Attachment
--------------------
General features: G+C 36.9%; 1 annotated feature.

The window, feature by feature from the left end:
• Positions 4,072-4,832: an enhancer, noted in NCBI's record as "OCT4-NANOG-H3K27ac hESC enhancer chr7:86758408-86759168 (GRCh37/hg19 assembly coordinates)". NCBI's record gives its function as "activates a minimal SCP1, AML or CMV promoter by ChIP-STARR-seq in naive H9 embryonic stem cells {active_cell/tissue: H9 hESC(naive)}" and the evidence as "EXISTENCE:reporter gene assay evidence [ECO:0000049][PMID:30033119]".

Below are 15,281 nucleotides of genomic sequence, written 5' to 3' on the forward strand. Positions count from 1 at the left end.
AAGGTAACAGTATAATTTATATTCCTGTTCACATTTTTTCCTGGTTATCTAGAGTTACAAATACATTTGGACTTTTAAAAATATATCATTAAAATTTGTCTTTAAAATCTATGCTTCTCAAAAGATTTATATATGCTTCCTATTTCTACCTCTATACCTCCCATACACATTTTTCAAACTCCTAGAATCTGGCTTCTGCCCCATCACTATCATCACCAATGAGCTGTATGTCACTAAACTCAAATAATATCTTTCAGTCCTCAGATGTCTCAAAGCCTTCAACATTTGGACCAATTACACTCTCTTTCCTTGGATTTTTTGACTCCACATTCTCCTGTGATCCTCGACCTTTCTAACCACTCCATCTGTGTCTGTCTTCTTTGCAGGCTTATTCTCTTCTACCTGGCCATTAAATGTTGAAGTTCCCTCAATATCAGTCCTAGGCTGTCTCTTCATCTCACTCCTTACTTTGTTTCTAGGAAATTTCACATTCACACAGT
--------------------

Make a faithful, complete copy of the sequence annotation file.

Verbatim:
General features: G+C 36.9%; 1 annotated feature.

The window, feature by feature from the left end:
• Positions 4,072-4,832: an enhancer, noted in NCBI's record as "OCT4-NANOG-H3K27ac hESC enhancer chr7:86758408-86759168 (GRCh37/hg19 assembly coordinates)". NCBI's record gives its function as "activates a minimal SCP1, AML or CMV promoter by ChIP-STARR-seq in naive H9 embryonic stem cells {active_cell/tissue: H9 hESC(naive)}" and the evidence as "EXISTENCE:reporter gene assay evidence [ECO:0000049][PMID:30033119]".

Below are 15,281 nucleotides of genomic sequence, written 5' to 3' on the forward strand. Positions count from 1 at the left end.
AAGGTAACAGTATAATTTATATTCCTGTTCACATTTTTTCCTGGTTATCTAGAGTTACAAATACATTTGGACTTTTAAAAATATATCATTAAAATTTGTCTTTAAAATCTATGCTTCTCAAAAGATTTATATATGCTTCCTATTTCTACCTCTATACCTCCCATACACATTTTTCAAACTCCTAGAATCTGGCTTCTGCCCCATCACTATCATCACCAATGAGCTGTATGTCACTAAACTCAAATAATATCTTTCAGTCCTCAGATGTCTCAAAGCCTTCAACATTTGGACCAATTACACTCTCTTTCCTTGGATTTTTTGACTCCACATTCTCCTGTGATCCTCGACCTTTCTAACCACTCCATCTGTGTCTGTCTTCTTTGCAGGCTTATTCTCTTCTACCTGGCCATTAAATGTTGAAGTTCCCTCAATATCAGTCCTAGGCTGTCTCTTCATCTCACTCCTTACTTTGTTTCTAGGAAATTTCACATTCACACAGT